How do I translate this moq code:

fooMoq.Setup(x => x.SayHello("xxx")).Returns("hello").Callback((string name) =>
                    Assert.AreEqual(name, "xxx");

into FakeItEasy?

A.CallTo(() => fooMoq.SayHello("xxx")).Invokes((string name) => { Assert.AreEqual(name, "xxx"); }).Returns("hello");

I think you have to do it like this:

A.CallTo(() => foo.SayHello("name")).Returns("hello");

BTW: Why do you want to use fakeiteasy, it looks to me less powerful than moq?

  • 2
    How is it less powerful? If anything it's more powerful, but I's say they're pretty much equal. It's a matter of taste. – Patrik Hägne Dec 17 '11 at 12:25
  • Also power is not everything. Syntax is really important. One of the main reasons I switched from Rhino Mocks to FakeItEasy is the syntax which is much more readable. Some people are also using NSubstitute which looks nice. – Toni Parviainen Dec 21 '11 at 15:58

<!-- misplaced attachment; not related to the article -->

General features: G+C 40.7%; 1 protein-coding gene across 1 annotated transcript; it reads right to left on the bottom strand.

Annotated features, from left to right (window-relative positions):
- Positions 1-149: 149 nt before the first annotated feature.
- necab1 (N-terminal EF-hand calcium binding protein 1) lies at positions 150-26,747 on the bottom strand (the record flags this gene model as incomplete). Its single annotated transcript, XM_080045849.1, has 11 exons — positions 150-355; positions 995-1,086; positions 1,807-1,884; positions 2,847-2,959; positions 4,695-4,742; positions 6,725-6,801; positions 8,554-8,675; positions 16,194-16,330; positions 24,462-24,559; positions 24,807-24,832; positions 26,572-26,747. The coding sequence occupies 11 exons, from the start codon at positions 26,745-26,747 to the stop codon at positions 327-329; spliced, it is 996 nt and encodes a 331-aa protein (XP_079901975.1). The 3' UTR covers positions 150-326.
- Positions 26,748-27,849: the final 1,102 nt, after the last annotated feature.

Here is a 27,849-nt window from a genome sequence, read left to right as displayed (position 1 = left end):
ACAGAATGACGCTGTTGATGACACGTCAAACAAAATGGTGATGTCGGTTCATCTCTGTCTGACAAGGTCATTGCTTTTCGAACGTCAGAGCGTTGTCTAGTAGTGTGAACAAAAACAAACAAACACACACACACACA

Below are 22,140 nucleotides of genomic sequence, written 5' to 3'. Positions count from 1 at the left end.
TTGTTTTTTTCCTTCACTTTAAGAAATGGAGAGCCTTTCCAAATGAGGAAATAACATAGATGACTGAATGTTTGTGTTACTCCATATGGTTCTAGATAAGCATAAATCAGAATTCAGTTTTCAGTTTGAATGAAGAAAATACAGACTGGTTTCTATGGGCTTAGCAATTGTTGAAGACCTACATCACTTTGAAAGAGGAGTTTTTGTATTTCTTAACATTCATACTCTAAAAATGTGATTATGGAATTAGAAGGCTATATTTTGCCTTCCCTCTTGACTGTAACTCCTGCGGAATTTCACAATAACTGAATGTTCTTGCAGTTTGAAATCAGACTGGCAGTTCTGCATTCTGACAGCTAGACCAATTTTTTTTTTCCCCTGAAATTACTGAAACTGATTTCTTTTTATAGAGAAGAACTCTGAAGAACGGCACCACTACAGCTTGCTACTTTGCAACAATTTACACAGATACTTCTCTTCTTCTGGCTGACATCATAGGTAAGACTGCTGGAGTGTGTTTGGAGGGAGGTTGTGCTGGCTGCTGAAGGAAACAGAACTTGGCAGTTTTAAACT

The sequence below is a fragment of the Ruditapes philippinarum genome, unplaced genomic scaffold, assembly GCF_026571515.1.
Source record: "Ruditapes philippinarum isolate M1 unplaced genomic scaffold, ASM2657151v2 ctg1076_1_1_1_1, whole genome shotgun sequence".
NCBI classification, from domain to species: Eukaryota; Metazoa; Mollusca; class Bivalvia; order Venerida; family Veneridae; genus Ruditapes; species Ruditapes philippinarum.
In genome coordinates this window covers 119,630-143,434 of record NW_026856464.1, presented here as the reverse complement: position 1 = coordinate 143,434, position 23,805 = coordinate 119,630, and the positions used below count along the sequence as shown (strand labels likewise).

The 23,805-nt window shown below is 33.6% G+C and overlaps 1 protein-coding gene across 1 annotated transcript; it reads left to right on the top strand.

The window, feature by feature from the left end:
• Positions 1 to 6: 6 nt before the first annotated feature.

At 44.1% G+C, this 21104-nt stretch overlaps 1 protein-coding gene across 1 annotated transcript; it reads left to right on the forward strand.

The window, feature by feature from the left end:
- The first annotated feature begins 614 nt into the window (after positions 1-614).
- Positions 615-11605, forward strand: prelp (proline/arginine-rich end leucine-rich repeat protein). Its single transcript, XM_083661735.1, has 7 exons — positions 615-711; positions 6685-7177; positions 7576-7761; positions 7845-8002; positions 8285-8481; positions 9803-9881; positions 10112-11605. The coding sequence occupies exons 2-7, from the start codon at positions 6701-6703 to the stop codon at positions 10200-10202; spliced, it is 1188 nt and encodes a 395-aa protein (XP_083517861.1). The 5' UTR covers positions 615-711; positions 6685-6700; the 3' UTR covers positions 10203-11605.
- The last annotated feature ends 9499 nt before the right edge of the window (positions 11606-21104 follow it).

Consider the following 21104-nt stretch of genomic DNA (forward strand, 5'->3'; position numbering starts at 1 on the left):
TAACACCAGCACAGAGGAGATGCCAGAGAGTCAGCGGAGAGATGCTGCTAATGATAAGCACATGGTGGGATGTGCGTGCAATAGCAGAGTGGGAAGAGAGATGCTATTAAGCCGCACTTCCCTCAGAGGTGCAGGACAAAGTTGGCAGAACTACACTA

• I think that FakeItEasy and MOQ are nearly the same (after I took a second look to FakeItEasy). At the time we had to decide which mocking framework we take in our company, MOQ was more powerful than all the others. They were the first using that lambda-syntax. After that decision I didn't look every month if something had changed on the other frameworks. You would only rewrite thousands of unit test to us another mocking framework, if you really have to change ! – Fischermaen Dec 21 '11 at 21:38
  • I found one point which FakeItEasy is superior to MOQ (besides cleaner syntax): partial mocks. Moq requires a loosely-typed object param array in order to call the partial mock constructor. FIE allows the actual constructor call, with strongly typed parameters. – rsenna Aug 16 '12 at 17:53

Try this:

A.CallTo(() => foofake.SayHello("name")).WithAnyArguments().Returns("xxx");     
var foo=new foo(foofake);    
var responseReturned=foo.Functioncall(name);
Assert.AreEqual(responseReturned, "xxx");

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